Symbolic links look like regular files. A symlink has its own inode and data chunk, which contains the complete pathname of the linked-to file. This means symbolic links can point anywhere, including to files and directories that reside on different filesystems, and even to files and directories that do not exist. A symbolic link that points to a nonexistent file is called a broken link.
Symbolic links incur more overhead than hard links because resolving a symbolic link effectively involves resolving two files: the symbolic link and then the linked-to file. Hard links do not incur this additional overhead—there is no difference between accessing a file linked into the filesystem more than once and one linked only once. The overhead of symbolic links is minimal, but it is still considered a negative.
Symbolic links are also more opaque than hard links. Using hard links is entirely transparent; in fact, it takes effort to find out that a file is linked more than once! Manipulating symbolic links, on the other hand, requires special system calls. This lack of transparency is often considered a positive, as the link structure is explicitly made plain, with symbolic links acting more as shortcuts than as filesystem-internal links.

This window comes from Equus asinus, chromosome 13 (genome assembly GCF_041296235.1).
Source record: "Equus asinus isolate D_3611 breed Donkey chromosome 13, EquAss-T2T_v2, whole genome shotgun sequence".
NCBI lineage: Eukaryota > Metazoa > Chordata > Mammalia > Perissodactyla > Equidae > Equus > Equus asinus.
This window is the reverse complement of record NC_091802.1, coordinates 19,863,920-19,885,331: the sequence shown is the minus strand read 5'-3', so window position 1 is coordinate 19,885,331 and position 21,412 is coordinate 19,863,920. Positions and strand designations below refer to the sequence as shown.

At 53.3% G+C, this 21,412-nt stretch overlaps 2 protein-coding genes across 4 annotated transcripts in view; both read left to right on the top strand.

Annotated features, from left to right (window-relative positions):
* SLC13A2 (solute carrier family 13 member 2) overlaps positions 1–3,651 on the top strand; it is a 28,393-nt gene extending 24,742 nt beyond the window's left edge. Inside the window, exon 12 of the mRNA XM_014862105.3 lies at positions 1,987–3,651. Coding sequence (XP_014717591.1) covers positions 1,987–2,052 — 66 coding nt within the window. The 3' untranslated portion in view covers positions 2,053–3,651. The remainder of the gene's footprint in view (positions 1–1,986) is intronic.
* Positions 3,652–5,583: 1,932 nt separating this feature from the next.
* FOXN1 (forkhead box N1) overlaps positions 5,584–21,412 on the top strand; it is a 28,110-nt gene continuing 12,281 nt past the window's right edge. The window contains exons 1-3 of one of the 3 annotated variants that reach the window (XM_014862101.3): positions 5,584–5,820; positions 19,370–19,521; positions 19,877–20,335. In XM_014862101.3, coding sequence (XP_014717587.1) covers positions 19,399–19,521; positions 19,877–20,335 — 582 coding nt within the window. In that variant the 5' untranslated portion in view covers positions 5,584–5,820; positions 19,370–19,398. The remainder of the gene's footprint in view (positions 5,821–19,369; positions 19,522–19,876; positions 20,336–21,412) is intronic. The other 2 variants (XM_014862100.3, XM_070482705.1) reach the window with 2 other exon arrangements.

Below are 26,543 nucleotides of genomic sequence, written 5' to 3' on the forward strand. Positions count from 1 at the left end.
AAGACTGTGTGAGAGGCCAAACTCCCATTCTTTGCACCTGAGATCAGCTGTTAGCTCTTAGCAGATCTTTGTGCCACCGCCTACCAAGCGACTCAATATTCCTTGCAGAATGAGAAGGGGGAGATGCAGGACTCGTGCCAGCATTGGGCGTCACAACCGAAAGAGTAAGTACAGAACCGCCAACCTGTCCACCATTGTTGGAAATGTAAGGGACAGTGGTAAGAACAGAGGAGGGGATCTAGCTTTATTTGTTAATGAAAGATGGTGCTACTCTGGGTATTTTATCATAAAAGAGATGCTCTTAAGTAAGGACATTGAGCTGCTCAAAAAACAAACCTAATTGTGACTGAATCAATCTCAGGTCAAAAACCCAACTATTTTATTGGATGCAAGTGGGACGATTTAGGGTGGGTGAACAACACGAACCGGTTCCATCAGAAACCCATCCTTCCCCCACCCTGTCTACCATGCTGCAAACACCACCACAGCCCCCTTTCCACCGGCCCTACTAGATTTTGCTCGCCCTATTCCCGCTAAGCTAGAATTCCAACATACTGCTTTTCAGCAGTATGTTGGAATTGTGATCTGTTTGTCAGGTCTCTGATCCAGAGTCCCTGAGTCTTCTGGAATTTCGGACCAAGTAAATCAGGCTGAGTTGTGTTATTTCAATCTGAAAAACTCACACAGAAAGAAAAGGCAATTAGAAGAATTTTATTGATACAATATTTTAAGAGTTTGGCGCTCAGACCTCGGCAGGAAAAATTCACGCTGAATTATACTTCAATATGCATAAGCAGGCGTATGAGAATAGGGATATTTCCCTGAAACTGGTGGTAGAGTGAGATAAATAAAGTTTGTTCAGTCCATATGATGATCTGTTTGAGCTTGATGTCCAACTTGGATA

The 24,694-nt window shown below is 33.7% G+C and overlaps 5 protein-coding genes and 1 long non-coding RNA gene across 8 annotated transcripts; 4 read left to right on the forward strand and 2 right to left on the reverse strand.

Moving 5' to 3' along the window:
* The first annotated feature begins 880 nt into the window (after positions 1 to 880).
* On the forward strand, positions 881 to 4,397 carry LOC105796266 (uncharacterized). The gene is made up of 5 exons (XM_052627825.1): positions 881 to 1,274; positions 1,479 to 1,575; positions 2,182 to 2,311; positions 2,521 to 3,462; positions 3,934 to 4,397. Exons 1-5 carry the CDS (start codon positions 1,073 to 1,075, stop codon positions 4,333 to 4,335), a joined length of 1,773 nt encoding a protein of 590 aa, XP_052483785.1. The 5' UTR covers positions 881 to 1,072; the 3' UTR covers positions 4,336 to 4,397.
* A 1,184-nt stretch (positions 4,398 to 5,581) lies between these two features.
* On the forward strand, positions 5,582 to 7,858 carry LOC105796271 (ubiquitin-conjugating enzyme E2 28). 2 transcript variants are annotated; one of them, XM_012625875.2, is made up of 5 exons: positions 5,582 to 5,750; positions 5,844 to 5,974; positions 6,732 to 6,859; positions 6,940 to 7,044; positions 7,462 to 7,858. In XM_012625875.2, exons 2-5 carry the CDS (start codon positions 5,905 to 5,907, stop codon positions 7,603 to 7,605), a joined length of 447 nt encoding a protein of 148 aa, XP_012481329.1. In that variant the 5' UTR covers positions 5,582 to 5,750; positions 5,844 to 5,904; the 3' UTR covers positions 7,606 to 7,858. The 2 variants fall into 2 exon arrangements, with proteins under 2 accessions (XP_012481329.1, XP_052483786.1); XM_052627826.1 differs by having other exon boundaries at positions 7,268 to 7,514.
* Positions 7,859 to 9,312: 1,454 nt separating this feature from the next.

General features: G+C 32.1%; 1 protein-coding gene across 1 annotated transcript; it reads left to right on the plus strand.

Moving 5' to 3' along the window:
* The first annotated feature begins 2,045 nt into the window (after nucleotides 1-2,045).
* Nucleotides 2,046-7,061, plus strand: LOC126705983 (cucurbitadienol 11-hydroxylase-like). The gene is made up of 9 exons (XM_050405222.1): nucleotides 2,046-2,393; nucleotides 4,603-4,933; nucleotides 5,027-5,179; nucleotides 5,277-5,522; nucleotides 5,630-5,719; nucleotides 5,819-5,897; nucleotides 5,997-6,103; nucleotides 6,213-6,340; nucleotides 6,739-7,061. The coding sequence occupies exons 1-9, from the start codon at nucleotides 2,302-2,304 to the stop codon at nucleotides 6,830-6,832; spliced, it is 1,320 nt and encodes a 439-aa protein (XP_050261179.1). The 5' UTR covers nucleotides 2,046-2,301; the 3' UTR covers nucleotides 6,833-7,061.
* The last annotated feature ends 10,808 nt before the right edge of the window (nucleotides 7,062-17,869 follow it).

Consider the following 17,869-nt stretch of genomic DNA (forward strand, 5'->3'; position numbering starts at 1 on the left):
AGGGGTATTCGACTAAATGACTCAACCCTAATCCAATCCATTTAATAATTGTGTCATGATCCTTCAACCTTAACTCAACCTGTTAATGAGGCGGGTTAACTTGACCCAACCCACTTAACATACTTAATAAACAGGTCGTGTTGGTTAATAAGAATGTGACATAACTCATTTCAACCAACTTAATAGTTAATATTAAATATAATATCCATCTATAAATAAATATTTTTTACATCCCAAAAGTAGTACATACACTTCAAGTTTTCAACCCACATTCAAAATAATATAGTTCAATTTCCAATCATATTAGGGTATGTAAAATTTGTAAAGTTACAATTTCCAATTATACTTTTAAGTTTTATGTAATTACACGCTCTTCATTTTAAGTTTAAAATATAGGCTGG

Special files are kernel objects that are represented as files. Over the years, Unix systems have supported a handful of different special files. Linux supports four: block device files, character device files, named pipes, and Unix domain sockets. Special files are a way to let certain abstractions fit into the filesystem, continuing the everything-is-a-file paradigm. Linux provides a system call to create a special file.
Device access in Unix systems is performed via device files, which act and look like normal files residing on the filesystem. Device files may be opened, read from, and written to, allowing user space to access and manipulate devices (both physical and virtual) on the system. Unix devices are generally broken into two groups: character devices and block devices. Each type of device has its own special device file.
A character device is accessed as a linear queue of bytes. The device driver places bytes onto the queue, one by one, and user space reads the bytes in the order that they were placed on the queue. A keyboard is an example of a character device. If the user types “peg,” for example, an application would want to read from the keyboard device the p, the e, and, finally, the g, in exactly that order. When there are no more characters left to read, the device returns end-of-file (EOF). Missing a character, or reading them in any other order, would make little sense. Character devices are accessed via character device files.